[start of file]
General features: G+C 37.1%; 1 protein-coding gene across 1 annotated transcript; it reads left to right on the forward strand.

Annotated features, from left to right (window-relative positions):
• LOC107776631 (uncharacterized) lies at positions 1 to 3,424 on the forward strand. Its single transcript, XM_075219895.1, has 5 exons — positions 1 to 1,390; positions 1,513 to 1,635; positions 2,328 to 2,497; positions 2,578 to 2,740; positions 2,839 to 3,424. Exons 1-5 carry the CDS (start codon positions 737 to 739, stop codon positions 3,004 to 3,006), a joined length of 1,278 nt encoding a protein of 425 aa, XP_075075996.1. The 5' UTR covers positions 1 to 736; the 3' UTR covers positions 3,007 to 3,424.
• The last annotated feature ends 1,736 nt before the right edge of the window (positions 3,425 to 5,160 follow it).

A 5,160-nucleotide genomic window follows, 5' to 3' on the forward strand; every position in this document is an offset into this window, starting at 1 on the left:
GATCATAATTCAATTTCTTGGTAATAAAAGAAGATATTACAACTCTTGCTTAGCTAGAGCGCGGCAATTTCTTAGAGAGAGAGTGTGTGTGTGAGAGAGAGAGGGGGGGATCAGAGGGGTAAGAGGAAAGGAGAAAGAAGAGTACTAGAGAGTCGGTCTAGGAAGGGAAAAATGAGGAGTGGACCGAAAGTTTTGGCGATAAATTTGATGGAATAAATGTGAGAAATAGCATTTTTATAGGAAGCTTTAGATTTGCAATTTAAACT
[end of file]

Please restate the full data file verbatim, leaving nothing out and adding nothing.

General features: G+C 37.1%; 1 protein-coding gene across 1 annotated transcript; it reads left to right on the forward strand.

Annotated features, from left to right (window-relative positions):
• LOC107776631 (uncharacterized) lies at positions 1 to 3,424 on the forward strand. Its single transcript, XM_075219895.1, has 5 exons — positions 1 to 1,390; positions 1,513 to 1,635; positions 2,328 to 2,497; positions 2,578 to 2,740; positions 2,839 to 3,424. Exons 1-5 carry the CDS (start codon positions 737 to 739, stop codon positions 3,004 to 3,006), a joined length of 1,278 nt encoding a protein of 425 aa, XP_075075996.1. The 5' UTR covers positions 1 to 736; the 3' UTR covers positions 3,007 to 3,424.
• The last annotated feature ends 1,736 nt before the right edge of the window (positions 3,425 to 5,160 follow it).

A 5,160-nucleotide genomic window follows, 5' to 3' on the forward strand; every position in this document is an offset into this window, starting at 1 on the left:
GATCATAATTCAATTTCTTGGTAATAAAAGAAGATATTACAACTCTTGCTTAGCTAGAGCGCGGCAATTTCTTAGAGAGAGAGTGTGTGTGTGAGAGAGAGAGGGGGGGATCAGAGGGGTAAGAGGAAAGGAGAAAGAAGAGTACTAGAGAGTCGGTCTAGGAAGGGAAAAATGAGGAGTGGACCGAAAGTTTTGGCGATAAATTTGATGGAATAAATGTGAGAAATAGCATTTTTATAGGAAGCTTTAGATTTGCAATTTAAACT